Paperback: 464 pages
Publisher: O'Reilly Media; 2 edition (August 25, 2008)
Product Dimensions: 7 x 1.1 x 9.2 inches
Shipping Weight: 1.4 pounds (View shipping rates and policies)
Average Customer Review: 3.9 out of 5 stars See all reviews (7 customer reviews)
Best Sellers Rank: #544,028 in Books (See Top 100 in Books) #59 in Books > Computers & Technology > Hardware & DIY > Microprocessors & System Design > Embedded Systems #135 in Books > Computers & Technology > Operating Systems > Linux > Programming #587 in Books > Textbooks > Computer Science > Operating Systems
I bought this book when I had very little idea about embedded Linux systems. I tried reading it but found that its explanation of all available options / flavors, while informative, was unhelpful in trying to answer the question "what would i use to make a system of my own?". E.g. it talked about cramfs, jffs2 etc. but didn't quite address the issue of why i would choose one over the other and under which circumstances: e.g. a typical development system should use rootfs over NFS to allow for rapid iterative development and then switch to a flash based / sd-card based system for deployment (cramfs / jffs2 depending on the space constraint). A similar argument extends to uClibC vs. glibc etc.Over the years, as I've gained experience with several embedded systems, the book's collection of all terms makes more sense, but more like an encyclopedia and a reference. I feel it still doesn't provide enough guidance on what would make a good embedded system: if i selected from the options presented, say cramfs on MIPS booting off sd-card, would i be tying locking myself into a hole? this information is better gained the hard way: looking at what platforms are already available and how active the support groups are for these.Also, in the recent years, OpenEmbedded (OE) seems to have a strong developer push behind it. This book doesn't cover it at all.I think the information in the book would be best complimented if the author paired the book material with a system that the readers could buy and build on their own as they read through the chapters. Yes, it would only be one specific selection from all options the book talks about, but I believe the process would be much more enlightening.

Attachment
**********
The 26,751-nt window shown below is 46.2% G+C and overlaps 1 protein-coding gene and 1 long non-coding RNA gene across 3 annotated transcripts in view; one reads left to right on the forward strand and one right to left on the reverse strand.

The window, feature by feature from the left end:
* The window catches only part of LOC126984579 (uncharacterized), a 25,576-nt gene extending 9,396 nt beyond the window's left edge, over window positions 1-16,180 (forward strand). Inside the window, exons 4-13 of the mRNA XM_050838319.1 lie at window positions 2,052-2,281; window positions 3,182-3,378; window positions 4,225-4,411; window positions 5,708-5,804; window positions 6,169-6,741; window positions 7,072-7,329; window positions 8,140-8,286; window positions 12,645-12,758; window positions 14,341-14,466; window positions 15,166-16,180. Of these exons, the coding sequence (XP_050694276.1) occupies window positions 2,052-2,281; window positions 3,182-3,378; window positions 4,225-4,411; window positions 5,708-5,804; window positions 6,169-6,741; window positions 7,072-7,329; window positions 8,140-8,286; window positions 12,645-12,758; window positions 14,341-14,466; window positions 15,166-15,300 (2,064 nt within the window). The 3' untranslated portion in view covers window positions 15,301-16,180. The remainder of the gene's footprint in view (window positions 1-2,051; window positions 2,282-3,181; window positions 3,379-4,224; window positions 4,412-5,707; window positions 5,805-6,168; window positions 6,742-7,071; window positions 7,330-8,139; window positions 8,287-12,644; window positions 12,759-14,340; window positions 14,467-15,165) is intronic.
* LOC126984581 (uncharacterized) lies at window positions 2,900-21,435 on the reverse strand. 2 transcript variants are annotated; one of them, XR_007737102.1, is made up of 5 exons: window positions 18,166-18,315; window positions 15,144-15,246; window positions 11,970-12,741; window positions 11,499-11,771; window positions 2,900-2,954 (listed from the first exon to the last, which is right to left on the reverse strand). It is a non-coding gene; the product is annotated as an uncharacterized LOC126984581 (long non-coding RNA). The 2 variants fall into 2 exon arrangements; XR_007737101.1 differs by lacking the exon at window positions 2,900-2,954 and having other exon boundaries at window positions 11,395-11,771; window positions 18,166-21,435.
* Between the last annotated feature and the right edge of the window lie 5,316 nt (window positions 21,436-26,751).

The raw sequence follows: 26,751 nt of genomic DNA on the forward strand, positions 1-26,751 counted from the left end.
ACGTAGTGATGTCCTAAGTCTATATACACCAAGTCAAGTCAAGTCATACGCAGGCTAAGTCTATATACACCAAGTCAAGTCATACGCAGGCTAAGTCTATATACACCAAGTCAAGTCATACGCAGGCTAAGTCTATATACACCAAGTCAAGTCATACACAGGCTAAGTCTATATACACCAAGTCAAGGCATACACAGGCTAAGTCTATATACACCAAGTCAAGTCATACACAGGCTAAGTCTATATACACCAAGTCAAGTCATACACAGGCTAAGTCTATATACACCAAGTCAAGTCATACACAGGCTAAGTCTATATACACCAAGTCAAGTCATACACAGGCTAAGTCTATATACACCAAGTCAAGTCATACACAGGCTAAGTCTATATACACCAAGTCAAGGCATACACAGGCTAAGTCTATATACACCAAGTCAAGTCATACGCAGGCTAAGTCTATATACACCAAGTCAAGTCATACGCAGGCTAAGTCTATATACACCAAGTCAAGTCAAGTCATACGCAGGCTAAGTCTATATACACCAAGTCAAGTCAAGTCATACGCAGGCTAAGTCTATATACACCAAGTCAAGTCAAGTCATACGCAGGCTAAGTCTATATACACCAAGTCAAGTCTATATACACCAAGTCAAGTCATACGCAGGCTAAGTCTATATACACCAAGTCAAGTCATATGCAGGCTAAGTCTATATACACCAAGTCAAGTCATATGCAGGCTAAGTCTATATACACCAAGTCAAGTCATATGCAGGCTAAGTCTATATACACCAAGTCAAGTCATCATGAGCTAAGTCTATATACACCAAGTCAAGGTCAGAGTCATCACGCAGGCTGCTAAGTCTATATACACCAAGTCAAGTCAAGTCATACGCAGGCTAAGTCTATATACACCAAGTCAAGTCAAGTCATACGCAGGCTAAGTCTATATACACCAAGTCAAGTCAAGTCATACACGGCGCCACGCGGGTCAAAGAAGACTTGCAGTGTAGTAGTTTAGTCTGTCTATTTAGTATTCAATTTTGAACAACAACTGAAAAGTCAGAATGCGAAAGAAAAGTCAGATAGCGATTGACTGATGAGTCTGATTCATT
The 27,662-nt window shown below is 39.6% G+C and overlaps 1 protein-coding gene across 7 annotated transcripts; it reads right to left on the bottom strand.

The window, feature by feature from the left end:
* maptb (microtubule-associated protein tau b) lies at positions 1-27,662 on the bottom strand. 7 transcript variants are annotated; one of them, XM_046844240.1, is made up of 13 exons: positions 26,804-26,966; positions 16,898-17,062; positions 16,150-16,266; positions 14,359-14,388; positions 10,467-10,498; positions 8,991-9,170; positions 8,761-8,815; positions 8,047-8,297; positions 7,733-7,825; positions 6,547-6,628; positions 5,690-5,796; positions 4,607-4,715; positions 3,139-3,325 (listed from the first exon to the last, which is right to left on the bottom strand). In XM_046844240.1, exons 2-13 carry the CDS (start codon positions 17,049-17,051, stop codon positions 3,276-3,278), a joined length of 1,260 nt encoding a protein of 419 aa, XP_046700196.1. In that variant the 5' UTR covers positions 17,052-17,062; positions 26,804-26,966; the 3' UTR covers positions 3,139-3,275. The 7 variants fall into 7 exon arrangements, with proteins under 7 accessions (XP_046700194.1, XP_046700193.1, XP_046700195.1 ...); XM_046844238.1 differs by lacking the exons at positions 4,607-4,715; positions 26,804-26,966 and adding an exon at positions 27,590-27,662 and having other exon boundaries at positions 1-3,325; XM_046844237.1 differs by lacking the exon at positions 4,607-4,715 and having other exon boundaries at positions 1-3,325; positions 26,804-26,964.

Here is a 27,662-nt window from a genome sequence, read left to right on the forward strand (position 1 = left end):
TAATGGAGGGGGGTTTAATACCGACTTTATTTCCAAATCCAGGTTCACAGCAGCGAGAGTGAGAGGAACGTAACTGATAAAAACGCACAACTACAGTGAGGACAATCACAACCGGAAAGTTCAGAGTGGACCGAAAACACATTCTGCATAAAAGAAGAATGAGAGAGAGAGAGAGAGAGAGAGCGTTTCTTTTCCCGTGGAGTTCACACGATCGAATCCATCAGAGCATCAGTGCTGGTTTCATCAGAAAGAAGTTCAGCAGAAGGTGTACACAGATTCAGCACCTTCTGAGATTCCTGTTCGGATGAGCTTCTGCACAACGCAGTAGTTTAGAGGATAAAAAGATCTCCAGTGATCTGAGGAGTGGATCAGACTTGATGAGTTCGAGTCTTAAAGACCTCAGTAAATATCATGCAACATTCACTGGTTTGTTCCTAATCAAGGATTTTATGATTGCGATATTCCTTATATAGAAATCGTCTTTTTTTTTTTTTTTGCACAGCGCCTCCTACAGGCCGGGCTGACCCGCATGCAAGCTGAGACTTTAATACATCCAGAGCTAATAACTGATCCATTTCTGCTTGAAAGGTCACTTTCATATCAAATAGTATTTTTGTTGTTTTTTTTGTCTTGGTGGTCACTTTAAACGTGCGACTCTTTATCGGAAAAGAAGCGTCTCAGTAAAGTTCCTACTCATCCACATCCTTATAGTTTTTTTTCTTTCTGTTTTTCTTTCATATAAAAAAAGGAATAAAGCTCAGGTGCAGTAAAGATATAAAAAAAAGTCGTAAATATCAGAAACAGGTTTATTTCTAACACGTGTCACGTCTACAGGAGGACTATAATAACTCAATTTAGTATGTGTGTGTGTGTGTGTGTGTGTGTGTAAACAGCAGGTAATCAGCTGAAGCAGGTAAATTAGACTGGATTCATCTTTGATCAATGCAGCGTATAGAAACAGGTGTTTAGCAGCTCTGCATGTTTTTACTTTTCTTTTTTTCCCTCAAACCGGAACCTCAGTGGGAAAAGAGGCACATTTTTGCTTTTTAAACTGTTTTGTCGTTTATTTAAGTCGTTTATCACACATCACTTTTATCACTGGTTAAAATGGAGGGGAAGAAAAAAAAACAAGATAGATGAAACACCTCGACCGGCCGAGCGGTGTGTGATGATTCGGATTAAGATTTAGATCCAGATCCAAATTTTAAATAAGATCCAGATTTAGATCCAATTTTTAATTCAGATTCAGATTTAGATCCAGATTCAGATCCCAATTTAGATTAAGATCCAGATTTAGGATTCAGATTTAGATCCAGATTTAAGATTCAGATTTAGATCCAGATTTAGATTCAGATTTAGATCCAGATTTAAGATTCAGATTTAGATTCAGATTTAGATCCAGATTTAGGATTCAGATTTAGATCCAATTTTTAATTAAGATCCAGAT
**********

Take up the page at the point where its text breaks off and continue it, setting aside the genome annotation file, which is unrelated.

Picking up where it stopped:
I've been an embedded software engineer for years, but I haven't done all the different parts of a project. There's always someone else who does the bootloader, or writes a particular class of driver. When a coworker loaded my his copy of Building Embedded Linux Systems, I jumped at the chance to learn some of those areas where my experience did not reach. Within a few days I ordered my own copy and I'm in the middle of reading it. This book has just the right balance of high-level organization information with low-level, how to do it, details. Excellent book.
This book is not for novices. You will need to be familiar with embedded systems and Linux previous to reading it, but once the prerequisites are met, this book serves as a great resource.
There is some good information in here, and some valuable resources, but the writing style seems more like a novel to me than technical literature. There seems to be some gaps, and a lack of in depth knowledge. I did not get what I wanted out of this book, so I will be trying another author.
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